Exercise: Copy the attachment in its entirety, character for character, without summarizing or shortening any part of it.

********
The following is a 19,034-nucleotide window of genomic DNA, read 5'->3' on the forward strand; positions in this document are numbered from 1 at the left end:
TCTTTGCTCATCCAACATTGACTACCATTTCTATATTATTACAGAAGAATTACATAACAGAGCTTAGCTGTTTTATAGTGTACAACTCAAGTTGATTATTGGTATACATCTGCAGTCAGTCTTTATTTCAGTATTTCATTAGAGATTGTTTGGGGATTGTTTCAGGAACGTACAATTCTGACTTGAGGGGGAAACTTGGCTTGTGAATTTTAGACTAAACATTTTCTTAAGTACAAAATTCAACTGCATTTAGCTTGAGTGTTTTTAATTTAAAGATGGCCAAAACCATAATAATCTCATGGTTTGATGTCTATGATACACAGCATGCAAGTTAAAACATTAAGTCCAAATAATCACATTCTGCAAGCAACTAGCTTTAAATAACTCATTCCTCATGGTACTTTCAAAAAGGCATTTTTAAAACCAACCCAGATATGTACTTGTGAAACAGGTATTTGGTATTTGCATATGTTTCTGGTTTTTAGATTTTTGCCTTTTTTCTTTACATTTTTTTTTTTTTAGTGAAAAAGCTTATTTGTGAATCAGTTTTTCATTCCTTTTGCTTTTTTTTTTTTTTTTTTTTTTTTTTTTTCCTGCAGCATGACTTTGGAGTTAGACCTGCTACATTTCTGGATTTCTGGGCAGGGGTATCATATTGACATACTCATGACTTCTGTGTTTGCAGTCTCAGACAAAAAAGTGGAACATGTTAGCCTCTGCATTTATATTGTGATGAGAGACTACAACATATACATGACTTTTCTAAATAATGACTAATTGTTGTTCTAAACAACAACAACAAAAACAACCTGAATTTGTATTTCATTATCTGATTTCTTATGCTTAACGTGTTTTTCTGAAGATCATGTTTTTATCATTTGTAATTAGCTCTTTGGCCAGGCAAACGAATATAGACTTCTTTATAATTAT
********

The following is a 19,034-nucleotide window of genomic DNA, read 5'->3' on the forward strand; positions in this document are numbered from 1 at the left end:
TCTTTGCTCATCCAACATTGACTACCATTTCTATATTATTACAGAAGAATTACATAACAGAGCTTAGCTGTTTTATAGTGTACAACTCAAGTTGATTATTGGTATACATCTGCAGTCAGTCTTTATTTCAGTATTTCATTAGAGATTGTTTGGGGATTGTTTCAGGAACGTACAATTCTGACTTGAGGGGGAAACTTGGCTTGTGAATTTTAGACTAAACATTTTCTTAAGTACAAAATTCAACTGCATTTAGCTTGAGTGTTTTTAATTTAAAGATGGCCAAAACCATAATAATCTCATGGTTTGATGTCTATGATACACAGCATGCAAGTTAAAACATTAAGTCCAAATAATCACATTCTGCAAGCAACTAGCTTTAAATAACTCATTCCTCATGGTACTTTCAAAAAGGCATTTTTAAAACCAACCCAGATATGTACTTGTGAAACAGGTATTTGGTATTTGCATATGTTTCTGGTTTTTAGATTTTTGCCTTTTTTCTTTACATTTTTTTTTTTTTAGTGAAAAAGCTTATTTGTGAATCAGTTTTTCATTCCTTTTGCTTTTTTTTTTTTTTTTTTTTTTTTTTTTTCCTGCAGCATGACTTTGGAGTTAGACCTGCTACATTTCTGGATTTCTGGGCAGGGGTATCATATTGACATACTCATGACTTCTGTGTTTGCAGTCTCAGACAAAAAAGTGGAACATGTTAGCCTCTGCATTTATATTGTGATGAGAGACTACAACATATACATGACTTTTCTAAATAATGACTAATTGTTGTTCTAAACAACAACAACAAAAACAACCTGAATTTGTATTTCATTATCTGATTTCTTATGCTTAACGTGTTTTTCTGAAGATCATGTTTTTATCATTTGTAATTAGCTCTTTGGCCAGGCAAACGAATATAGACTTCTTTATAATTAT